Even worse was the manner in which Kejriwal targeted Gamlin – the chief minister going to a rally of auto rickshaw drivers in the Capital and declaring the second senior most officer in his government, principal secretary (power) and acting chief secretary to be corrupt, someone who instead of serving the government and the people was acting as a lobbyist of a particular power distribution company. Gamlin, Kejriwal told the gathered audience carried a piece of paper and kept on pestering the power minister to sign it, without informing him what was it about. Kejriwal, a two-time chief minister and former bureaucrat, should have known that in the government no one asks and no one signs on a loose piece of paper but it’s always the files which move for sign and seal.
The key question – was Kejriwal who only recently had sermonized the media, was well within his right or dignity of the office he holds to publicly berate one senior lady officer. Some might even say that his actions may have been perceived as the kind that would incite the crowd against the said officer. However, if she was so corrupt... why didn't Kejriwal begin official disciplinary or criminal proceedings against her? Why did he allow her to continue as power secretary? Why did his secretary virtually force her to withdraw from the post? As things turned out, it was Kejriwal’s choice Parimal Rai who withdrew instead.
Gamlin's glaring act of lobbying, according to Kejriwal, was that she asked the minister to sign on a comfort letter for one of the power distribution companies. It is not for the first time that the government has issued comfort letters to the Delhi Power Finance Corporation, a government to government letter for loan to a joint venture power company. Firstpost has assessed comfort letters issued earlier, which clearly says that the private promoter of the discom will pledge 51 percent of its share as security and the government will help it realise the dues in case of default on payment. The government is a 49 percent shareholder in discoms. It does not become a guarantor, in case of a default situation, as Kejriwal alleged against Gamlin in that public rally.
In a shocking move, at least in Delhi, a senior IAS officer, principal secretary (services) Anindo Majumdar was locked out his office. It looked as though some kind of a street fight for `Kabza’ (possession) was happening inside the Delhi secretariat. Majumdar's fault was that he followed the laid out procedures and acted on LG’s instruction in appointing Gamlin as acting chief secretary.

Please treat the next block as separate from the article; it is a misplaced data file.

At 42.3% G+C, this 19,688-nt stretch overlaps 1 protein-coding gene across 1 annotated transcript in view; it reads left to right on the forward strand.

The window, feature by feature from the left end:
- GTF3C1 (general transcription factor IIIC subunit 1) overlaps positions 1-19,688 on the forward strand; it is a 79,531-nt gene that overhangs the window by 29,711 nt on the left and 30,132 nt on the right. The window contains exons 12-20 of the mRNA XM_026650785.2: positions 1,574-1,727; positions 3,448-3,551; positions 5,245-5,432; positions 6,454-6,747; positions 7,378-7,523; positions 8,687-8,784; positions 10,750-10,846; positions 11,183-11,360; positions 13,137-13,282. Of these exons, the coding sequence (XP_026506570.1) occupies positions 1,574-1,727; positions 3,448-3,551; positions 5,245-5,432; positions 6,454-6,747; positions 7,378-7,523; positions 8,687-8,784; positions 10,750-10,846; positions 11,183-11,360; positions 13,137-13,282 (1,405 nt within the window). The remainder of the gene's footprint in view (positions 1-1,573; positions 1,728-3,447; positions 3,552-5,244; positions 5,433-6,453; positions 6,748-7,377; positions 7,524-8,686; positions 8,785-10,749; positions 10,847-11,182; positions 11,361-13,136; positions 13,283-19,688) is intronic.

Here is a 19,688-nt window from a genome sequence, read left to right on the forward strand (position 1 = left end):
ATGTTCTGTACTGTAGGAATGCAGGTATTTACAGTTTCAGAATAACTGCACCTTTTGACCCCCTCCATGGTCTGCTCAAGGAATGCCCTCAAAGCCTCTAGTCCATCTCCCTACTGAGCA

Former chief secretary Shailja Chandra says that giving principal secretary (services) charge to Chief Minister’s principal secretary Rejendra Sharma is not a good idea. She questions the decision on grounds which are ethical and practical.
Kejriwal’s deputy Sisodia held a meeting secretary ranks officers in the city government and reportedly told them what he thought was do’s and don’ts for them. The message is clear -- listen only to your CM, not to the LG. Kejriwal and Sisodia are not at fault in expecting the bureaucracy to listen but unless there is a change in statute books, they can’t enforce that by simple written or oral diktats.
Shailja Chandra says the bureaucracy is tasked with the implementation of policies as formulated by the council of ministers. Delivery of goods can’t happen till the designated officers make a required noting on that file. It couldn’t work effectively in an environment of trust deficit. The problem for Kejriwal is that, as Mail Today reported, that too many officers feeling uncomfortable and have applied either for leave or have sought central deputation.
Kejriwal tenure has so far been a constant search of villains. He began by naming some seniors in his own party and throwing them out, then he shifted attention to Delhi Police and now to LG and some senior bureaucrats. Its time he gets back to work and remembers the spirit of the February 2015 mandate.